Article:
iIllegal wildlife trade (IWT) also known as wildlife trafficking or smuggling refers to the illegal trade, poaching or smuggling of non-domesticated animals or plants, usually from their natural environment or raised under controlled conditions. It equally involves the illegal collection of endangered species either living or dead or their body parts.
At the core of IWT is the rapid demand for a variety of products around the world especially in the orient, for various ornamental and medicinal purposes. IWT is a leading threat to global biodiversity. It endangers not only large mammalian species but several other “small” terrestrial and aquatic organisms as well as plant and fungi species.
These organisms regardless of their physical attributes and habitat play important and quite often irreplaceable roles in ecosystems all over the world.
The following are some repercussions of IWT;
Wildlife trafficking, especially with the existential challenges of habitat degradation and climate change, threatens species’ survival. It also limits the range of functions and processes that these species provide in their ecosystems.
IWT often results in the overexploitation of wildlife. It is widely accepted as a pervasive and targeted driver of biodiversity loss globally. The IUCN Red List considers overexploitation as the most prevalent threat facing threatened and near-threatened species that have been evaluated (primarily vertebrate species).
Although IWT is traditionally narrowly framed as a conservation problem, it has cascading impacts on ecosystem functions and processes that affect the climate. Wildlife trafficking can be linked to climate change, considering the complex relationship between biodiversity and climate change.
This implies that biodiversity, especially flora, offers vital ecosystem services including acting as a carbon sink thereby forestalling the climate change process. As such, biodiversity loss encourages climate change. Other repercussions of IWT include:
Damage to the environment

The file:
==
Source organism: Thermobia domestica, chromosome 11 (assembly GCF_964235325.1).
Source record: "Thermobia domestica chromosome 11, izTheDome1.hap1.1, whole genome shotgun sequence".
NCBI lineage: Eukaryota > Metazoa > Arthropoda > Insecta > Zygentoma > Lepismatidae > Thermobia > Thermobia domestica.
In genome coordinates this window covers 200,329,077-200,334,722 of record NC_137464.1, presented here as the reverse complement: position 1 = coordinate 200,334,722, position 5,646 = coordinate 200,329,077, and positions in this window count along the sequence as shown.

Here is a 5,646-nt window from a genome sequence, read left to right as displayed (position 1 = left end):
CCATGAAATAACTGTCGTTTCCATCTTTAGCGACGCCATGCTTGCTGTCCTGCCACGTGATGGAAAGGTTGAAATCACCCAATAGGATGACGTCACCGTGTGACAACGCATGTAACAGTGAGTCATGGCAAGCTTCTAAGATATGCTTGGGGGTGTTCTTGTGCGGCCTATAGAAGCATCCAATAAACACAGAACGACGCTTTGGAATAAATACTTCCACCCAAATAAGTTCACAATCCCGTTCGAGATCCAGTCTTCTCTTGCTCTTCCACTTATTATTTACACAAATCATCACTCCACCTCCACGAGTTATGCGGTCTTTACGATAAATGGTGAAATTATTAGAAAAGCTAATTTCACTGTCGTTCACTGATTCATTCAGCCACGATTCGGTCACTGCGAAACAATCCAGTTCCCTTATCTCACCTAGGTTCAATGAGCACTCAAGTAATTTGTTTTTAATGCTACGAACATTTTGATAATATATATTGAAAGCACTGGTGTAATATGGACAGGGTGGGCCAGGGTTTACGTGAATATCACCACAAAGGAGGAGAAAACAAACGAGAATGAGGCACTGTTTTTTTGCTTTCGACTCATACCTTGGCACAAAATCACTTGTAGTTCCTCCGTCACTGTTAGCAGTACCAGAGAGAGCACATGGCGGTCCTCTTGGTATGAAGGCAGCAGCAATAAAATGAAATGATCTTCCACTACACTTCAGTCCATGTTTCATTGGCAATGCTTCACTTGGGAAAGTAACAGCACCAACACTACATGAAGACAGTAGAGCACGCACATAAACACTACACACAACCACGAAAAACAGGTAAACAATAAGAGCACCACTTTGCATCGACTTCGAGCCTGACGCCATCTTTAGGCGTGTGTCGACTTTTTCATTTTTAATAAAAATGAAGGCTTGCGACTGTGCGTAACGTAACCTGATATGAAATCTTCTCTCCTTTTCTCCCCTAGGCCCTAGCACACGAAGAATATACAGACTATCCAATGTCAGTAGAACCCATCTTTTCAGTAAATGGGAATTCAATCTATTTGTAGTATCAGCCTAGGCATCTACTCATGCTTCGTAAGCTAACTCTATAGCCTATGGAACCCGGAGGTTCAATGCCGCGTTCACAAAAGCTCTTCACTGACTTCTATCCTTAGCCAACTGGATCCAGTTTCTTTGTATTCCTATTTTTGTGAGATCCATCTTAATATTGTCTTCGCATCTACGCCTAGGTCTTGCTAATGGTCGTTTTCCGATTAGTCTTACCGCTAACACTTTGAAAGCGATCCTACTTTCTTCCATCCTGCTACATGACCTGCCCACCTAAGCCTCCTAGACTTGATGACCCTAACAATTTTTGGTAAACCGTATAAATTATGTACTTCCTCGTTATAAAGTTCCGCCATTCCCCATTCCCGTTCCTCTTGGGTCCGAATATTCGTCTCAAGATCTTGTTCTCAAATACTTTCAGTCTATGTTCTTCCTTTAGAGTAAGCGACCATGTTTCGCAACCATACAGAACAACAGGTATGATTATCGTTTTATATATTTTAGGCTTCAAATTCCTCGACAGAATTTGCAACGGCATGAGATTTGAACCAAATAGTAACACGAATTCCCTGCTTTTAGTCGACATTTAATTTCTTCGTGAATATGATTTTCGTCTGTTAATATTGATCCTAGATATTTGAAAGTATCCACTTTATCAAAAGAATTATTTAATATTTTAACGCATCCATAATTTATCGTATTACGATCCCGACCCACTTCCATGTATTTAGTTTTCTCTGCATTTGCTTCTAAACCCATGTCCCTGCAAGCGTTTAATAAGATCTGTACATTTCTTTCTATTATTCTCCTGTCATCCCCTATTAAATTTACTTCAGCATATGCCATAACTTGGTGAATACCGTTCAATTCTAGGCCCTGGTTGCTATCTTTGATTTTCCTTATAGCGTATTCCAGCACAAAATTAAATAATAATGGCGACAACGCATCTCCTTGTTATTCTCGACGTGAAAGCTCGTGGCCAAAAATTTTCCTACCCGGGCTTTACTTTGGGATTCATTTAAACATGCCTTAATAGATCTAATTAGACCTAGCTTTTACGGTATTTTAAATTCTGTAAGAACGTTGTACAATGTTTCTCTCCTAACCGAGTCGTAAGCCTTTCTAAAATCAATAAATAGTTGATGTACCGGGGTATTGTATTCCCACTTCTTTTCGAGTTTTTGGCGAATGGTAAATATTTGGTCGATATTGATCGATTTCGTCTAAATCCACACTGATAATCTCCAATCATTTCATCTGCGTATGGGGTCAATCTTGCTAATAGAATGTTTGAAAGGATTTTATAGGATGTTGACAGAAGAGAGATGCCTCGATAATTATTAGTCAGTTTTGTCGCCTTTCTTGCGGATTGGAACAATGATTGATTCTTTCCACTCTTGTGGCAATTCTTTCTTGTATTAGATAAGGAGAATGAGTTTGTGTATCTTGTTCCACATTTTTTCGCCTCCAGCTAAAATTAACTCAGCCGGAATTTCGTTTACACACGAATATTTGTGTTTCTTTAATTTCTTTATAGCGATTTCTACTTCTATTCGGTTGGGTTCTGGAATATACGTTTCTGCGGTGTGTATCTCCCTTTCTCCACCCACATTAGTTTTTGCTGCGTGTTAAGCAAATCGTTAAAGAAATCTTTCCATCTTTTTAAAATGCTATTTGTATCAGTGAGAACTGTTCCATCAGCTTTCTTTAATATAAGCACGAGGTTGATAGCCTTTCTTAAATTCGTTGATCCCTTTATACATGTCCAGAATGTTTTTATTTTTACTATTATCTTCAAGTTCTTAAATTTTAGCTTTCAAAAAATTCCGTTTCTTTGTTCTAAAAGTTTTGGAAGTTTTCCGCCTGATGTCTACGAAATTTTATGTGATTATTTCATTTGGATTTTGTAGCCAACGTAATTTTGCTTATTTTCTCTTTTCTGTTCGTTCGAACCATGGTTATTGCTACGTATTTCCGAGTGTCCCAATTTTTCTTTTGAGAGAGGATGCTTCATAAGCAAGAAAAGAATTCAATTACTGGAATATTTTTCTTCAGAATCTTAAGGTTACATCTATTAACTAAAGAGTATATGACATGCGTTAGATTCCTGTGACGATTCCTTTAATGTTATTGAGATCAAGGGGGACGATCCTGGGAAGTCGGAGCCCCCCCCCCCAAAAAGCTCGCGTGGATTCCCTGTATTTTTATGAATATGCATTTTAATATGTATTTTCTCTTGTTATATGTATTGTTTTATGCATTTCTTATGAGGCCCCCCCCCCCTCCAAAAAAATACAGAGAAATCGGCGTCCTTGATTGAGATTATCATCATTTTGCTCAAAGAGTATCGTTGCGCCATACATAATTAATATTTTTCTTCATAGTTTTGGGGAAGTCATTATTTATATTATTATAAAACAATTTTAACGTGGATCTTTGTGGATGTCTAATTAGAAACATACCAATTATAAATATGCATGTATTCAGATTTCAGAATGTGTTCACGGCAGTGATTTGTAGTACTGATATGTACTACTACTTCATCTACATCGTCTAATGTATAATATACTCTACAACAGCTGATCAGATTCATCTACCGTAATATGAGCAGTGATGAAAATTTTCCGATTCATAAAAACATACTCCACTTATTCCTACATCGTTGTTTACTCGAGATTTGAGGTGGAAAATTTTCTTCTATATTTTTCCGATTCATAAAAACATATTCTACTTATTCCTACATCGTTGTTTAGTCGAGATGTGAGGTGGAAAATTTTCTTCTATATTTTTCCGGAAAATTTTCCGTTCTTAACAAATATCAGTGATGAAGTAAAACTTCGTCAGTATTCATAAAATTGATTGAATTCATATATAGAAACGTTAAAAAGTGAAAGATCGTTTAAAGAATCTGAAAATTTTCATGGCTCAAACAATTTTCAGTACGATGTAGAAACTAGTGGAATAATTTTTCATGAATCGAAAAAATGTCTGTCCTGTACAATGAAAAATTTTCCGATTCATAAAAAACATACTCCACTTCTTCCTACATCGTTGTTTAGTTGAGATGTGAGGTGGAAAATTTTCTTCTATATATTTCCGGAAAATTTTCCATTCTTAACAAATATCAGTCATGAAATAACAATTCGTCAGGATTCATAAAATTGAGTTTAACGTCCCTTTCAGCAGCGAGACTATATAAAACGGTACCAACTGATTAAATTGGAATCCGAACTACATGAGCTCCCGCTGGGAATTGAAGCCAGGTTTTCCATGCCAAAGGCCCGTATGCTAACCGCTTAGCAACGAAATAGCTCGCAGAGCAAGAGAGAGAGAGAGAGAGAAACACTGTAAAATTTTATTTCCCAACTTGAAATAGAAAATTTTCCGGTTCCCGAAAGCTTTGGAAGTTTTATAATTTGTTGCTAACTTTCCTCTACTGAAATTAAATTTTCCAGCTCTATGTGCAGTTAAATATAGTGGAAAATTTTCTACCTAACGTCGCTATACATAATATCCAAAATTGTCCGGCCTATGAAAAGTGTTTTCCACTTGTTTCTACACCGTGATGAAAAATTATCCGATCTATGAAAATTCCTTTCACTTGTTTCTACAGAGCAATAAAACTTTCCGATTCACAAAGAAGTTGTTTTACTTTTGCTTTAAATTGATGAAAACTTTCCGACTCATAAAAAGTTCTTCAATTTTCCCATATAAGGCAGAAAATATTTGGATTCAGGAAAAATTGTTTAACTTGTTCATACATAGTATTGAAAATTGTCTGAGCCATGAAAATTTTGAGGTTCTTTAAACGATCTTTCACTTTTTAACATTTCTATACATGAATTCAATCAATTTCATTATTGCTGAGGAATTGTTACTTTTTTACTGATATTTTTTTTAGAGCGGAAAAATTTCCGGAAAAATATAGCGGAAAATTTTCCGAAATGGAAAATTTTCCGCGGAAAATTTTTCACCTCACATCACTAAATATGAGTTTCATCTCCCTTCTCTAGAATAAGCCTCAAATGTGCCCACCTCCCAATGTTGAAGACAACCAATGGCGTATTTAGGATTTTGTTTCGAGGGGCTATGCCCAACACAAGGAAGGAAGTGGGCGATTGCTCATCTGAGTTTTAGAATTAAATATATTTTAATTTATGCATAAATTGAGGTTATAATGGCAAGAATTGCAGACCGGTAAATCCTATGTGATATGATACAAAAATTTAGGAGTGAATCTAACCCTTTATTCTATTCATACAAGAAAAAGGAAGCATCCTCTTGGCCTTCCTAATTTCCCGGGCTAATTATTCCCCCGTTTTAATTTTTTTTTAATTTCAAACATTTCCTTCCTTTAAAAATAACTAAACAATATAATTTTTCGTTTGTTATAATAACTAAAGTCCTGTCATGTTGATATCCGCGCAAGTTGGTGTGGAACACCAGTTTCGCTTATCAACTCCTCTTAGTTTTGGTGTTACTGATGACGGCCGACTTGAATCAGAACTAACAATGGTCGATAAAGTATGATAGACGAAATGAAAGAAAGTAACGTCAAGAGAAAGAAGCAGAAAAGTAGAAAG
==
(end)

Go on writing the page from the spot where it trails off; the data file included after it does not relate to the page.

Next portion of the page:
Wildlife trafficking results in harm to individual plants, fungi or animals. This often results in a reduced chance of species survival. A reduction in the survival probability of critically endangered species at the local-level population can have implications for overall species survival.
Also, the harm done to public ecosystem goods and services can have a negative impact on human well-being. This is largely owing to our reliance on these services for survival. It can lead to the loss of future forest structure and community, reduced ecotourism revenues and potential tourism. It can also lead to losses of scientific research potential.
Loss of economic advantage.
Reduced local tourism arising from the loss of attractive forests, the prime of which are the large trees, can have a significant impact on the local economy leading to a loss in revenue.
This revenue loss is not felt by the locals but by the National government. The government usually bear the brunt of reduced national park revenues and taxation from timber harvest alike.
This can equally have consequences at both state and international levels by building up a bad governmental reputation. It can be seen to have occurred as a result of a government’s inability to maintain its protected areas. It also alludes to a government’s inability to control illegal activities.
Source of funds for organized crime.
Environmental crime is now the world’s fourth-largest crime sector. This is driven by international criminal networks. These include drug cartels, money launderers and terrorist groups. They engage in the trafficking of high-value natural resources including wildlife to support their criminal ambitions.
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